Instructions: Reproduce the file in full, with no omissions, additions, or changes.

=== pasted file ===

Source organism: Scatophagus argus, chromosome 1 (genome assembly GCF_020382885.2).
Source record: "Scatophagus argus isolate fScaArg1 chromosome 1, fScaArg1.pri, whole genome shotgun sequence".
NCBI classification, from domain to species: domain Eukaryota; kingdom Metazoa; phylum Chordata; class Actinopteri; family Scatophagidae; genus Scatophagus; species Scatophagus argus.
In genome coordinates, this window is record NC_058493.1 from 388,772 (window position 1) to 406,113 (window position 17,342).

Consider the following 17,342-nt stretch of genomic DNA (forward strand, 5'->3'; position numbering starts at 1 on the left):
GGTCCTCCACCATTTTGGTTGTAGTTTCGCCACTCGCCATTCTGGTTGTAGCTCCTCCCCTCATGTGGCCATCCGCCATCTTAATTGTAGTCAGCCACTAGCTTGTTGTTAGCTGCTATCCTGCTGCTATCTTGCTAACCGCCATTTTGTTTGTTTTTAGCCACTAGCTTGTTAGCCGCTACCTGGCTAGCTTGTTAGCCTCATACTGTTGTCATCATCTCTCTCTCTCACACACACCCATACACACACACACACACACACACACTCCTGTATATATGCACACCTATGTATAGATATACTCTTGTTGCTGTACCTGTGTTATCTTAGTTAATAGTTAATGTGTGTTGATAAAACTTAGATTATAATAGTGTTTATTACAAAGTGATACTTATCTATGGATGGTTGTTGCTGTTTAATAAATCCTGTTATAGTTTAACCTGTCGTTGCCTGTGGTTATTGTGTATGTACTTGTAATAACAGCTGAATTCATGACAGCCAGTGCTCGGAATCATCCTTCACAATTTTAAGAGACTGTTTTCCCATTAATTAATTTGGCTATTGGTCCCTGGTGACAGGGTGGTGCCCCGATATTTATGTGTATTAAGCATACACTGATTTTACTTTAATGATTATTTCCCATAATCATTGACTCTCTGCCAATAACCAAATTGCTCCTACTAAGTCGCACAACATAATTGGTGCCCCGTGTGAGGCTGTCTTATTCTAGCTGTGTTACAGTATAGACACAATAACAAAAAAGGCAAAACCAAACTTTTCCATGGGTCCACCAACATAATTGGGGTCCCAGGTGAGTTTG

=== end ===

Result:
Source organism: Scatophagus argus, chromosome 1 (genome assembly GCF_020382885.2).
Source record: "Scatophagus argus isolate fScaArg1 chromosome 1, fScaArg1.pri, whole genome shotgun sequence".
NCBI classification, from domain to species: domain Eukaryota; kingdom Metazoa; phylum Chordata; class Actinopteri; family Scatophagidae; genus Scatophagus; species Scatophagus argus.
In genome coordinates, this window is record NC_058493.1 from 388,772 (window position 1) to 406,113 (window position 17,342).

Consider the following 17,342-nt stretch of genomic DNA (forward strand, 5'->3'; position numbering starts at 1 on the left):
GGTCCTCCACCATTTTGGTTGTAGTTTCGCCACTCGCCATTCTGGTTGTAGCTCCTCCCCTCATGTGGCCATCCGCCATCTTAATTGTAGTCAGCCACTAGCTTGTTGTTAGCTGCTATCCTGCTGCTATCTTGCTAACCGCCATTTTGTTTGTTTTTAGCCACTAGCTTGTTAGCCGCTACCTGGCTAGCTTGTTAGCCTCATACTGTTGTCATCATCTCTCTCTCTCACACACACCCATACACACACACACACACACACACACTCCTGTATATATGCACACCTATGTATAGATATACTCTTGTTGCTGTACCTGTGTTATCTTAGTTAATAGTTAATGTGTGTTGATAAAACTTAGATTATAATAGTGTTTATTACAAAGTGATACTTATCTATGGATGGTTGTTGCTGTTTAATAAATCCTGTTATAGTTTAACCTGTCGTTGCCTGTGGTTATTGTGTATGTACTTGTAATAACAGCTGAATTCATGACAGCCAGTGCTCGGAATCATCCTTCACAATTTTAAGAGACTGTTTTCCCATTAATTAATTTGGCTATTGGTCCCTGGTGACAGGGTGGTGCCCCGATATTTATGTGTATTAAGCATACACTGATTTTACTTTAATGATTATTTCCCATAATCATTGACTCTCTGCCAATAACCAAATTGCTCCTACTAAGTCGCACAACATAATTGGTGCCCCGTGTGAGGCTGTCTTATTCTAGCTGTGTTACAGTATAGACACAATAACAAAAAAGGCAAAACCAAACTTTTCCATGGGTCCACCAACATAATTGGGGTCCCAGGTGAGTTTG